Continue Reading Judge Cote: Corporate Representative Deposition Testimony Must Be Based on Personal Knowledge to Be Admissible at Trial

In a pair of opinions Monday, Judge Cote dismissed two putative class actions, one brought by college textbook retailers (opinion here) and another brought by students (opinion here), accusing textbook publishers and on-campus bookstore operators of violating the antitrust laws. The cases alleged an unlawful conspiracy involving a digital program called Inclusive Access that provides students automatic access to course materials when they register for class and bills their bursar account (unless they opt out).

In both cases, Judge Cote found that there were no plausible allegations of an anticompetitive agreement, or conspiracy, among the defendants, because there were ample independent reasons to pursue a digital strategy:
Continue Reading Judge Cote: College Textbook Publishers Did Not “Conspire” to Steer Universities to Requiring Digital Books

In a decision last week, Judge Cote ruled that the COVID-19 pandemic qualified as a “natural disaster” that fell within the scope of a contractual force majeure clause. The defendant auction house had agreed to auction a painting owned by the plaintiff and pay it a guaranteed minimum price, but invoked its right to terminate the agreement after the auction was postponed by the COVID-19 pandemic and related government restrictions.

The force majeure clause applied in the event of “circumstances beyond our or your reasonable control, including, without limitation, as a result of natural disaster, fire, flood, general strike, war, armed conflict, terrorist attack or nuclear or chemical contamination.” Judge Cote held that the pandemic was “a circumstance beyond the parties’ reasonable control” and a “natural disaster”:

Continue Reading Judge Cote: COVID-19 Pandemic is a “Natural Disaster” for Purposes of Contractual Force Majeure Clause

Last week, Judge Cote ruled that a New York’s Penal Law Section 215.50 – a misdemeanor criminal contempt statute that prohibits shouting and display of signage within two hundred feet of a courthouse where that speech concerns a trial ongoing in that courthouse – violated the First Amendment.  The case arose when the defendant distributed pamphlets with information about jury nullification outside the Bronx County Hall of Justice and was arrested after refusing to move outside of the 200-foot perimeter.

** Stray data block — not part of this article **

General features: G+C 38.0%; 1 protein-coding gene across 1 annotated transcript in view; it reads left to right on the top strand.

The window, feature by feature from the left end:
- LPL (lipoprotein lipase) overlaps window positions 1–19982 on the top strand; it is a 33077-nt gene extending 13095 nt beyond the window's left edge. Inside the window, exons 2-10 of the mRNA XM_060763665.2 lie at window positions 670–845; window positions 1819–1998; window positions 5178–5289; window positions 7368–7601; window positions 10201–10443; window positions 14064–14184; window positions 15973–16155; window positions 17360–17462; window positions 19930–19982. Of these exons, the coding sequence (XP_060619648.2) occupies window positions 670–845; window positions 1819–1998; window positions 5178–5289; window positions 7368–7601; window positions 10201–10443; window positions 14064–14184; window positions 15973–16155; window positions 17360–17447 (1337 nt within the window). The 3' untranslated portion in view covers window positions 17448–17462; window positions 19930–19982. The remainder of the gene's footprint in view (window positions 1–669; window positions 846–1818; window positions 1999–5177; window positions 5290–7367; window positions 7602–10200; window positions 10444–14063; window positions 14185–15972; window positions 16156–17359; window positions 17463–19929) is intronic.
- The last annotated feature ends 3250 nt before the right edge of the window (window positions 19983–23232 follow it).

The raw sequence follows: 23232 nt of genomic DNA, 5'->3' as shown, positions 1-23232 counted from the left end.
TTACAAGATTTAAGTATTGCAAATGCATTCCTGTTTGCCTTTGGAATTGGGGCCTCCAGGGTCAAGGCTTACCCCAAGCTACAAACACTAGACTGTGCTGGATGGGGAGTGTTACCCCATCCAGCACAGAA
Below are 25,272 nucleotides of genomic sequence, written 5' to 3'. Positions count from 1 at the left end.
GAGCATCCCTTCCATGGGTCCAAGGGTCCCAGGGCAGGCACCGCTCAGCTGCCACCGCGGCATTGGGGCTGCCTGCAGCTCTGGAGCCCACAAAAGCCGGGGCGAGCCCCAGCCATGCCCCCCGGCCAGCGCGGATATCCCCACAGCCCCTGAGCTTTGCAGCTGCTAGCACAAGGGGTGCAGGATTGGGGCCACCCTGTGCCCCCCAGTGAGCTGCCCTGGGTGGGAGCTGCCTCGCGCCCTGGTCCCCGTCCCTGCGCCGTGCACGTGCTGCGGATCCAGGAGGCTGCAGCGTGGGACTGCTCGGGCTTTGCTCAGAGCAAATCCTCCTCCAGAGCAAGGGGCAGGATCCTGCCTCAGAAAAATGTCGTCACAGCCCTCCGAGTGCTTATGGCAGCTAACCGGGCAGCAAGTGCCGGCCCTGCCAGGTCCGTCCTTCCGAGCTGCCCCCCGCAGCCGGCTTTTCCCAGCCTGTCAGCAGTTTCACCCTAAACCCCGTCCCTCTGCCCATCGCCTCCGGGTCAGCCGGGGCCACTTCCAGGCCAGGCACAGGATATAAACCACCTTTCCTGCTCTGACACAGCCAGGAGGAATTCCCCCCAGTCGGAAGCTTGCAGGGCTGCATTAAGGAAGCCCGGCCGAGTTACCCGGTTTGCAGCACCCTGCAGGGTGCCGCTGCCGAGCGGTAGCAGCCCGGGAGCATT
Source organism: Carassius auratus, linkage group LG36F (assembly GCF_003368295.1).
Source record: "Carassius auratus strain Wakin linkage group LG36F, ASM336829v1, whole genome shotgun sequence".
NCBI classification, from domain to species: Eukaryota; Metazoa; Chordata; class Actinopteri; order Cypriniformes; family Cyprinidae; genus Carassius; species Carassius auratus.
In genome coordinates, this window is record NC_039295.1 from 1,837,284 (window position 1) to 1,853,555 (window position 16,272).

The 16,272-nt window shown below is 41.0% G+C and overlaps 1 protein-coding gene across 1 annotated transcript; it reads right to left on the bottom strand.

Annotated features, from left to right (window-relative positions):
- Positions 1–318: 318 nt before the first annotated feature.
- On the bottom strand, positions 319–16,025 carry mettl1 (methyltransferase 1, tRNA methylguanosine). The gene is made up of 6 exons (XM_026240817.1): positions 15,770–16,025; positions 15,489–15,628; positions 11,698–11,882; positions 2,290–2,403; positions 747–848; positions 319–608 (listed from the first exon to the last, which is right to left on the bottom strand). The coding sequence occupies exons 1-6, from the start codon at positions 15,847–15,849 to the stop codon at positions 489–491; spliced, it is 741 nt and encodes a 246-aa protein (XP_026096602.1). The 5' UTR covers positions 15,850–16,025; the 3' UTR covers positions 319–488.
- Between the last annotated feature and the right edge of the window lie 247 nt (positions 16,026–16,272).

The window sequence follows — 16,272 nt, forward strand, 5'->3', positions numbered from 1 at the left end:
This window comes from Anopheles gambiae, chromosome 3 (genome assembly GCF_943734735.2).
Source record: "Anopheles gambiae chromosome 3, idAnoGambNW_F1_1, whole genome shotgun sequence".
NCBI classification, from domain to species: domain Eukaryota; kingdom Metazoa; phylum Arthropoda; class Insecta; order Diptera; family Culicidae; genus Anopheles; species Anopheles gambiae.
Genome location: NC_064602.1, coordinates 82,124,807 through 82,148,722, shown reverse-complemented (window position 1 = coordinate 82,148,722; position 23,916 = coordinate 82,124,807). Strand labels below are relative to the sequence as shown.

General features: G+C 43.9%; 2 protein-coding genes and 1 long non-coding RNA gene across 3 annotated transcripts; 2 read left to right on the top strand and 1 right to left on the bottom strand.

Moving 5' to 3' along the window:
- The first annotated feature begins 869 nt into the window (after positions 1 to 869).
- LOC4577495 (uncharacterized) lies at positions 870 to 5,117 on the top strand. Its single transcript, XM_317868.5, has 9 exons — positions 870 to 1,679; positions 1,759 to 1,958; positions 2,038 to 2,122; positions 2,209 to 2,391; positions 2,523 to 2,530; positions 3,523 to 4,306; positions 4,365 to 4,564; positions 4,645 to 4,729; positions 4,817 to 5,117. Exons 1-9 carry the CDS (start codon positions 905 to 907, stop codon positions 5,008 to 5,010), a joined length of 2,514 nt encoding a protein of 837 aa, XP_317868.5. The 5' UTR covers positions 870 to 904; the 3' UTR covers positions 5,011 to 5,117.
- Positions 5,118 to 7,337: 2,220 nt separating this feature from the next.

Judge Cote found that the act was not sufficiently tailored to meet the state’s purported interest in protecting trial integrity:
Continue Reading Judge Cote Strikes Down New York State Prohibition Against Trial Signage Outside Courthouses, Citing First Amendment

In an opinion yesterday, Judge Cote concluded that a plaintiff’s software patent was not eligible for patent protection because it amounted to an abstract idea.  The patent covered a “method of creating a dynamically adaptable tutorial,” and, in essence, it described a method of linking website elements so as to facilitate, and easily update, online tutorials.  As Judge Cote explained:
Continue Reading Judge Cote: Software for “Dynamic” Tutorials Too Generic to Be Patented

In an opinion today, Judge Cote denied a motion to compel brought by the defendants in an SEC enforcement action relating to one of the SEC’s witnesses.  The defendants claimed that the witness gave inaccurate deposition testimony about having been disciplined at work for having harassed a former romantic partner, and so wanted more documents about the incident, and an additional deposition.  Judge Cote, who chose not to identify the witness by name, emphatically denied the motion:
Continue Reading Judge Cote Rejects SEC Defendants’ Attempt to Delve Into Stale, Highly Personal Affairs of SEC Witness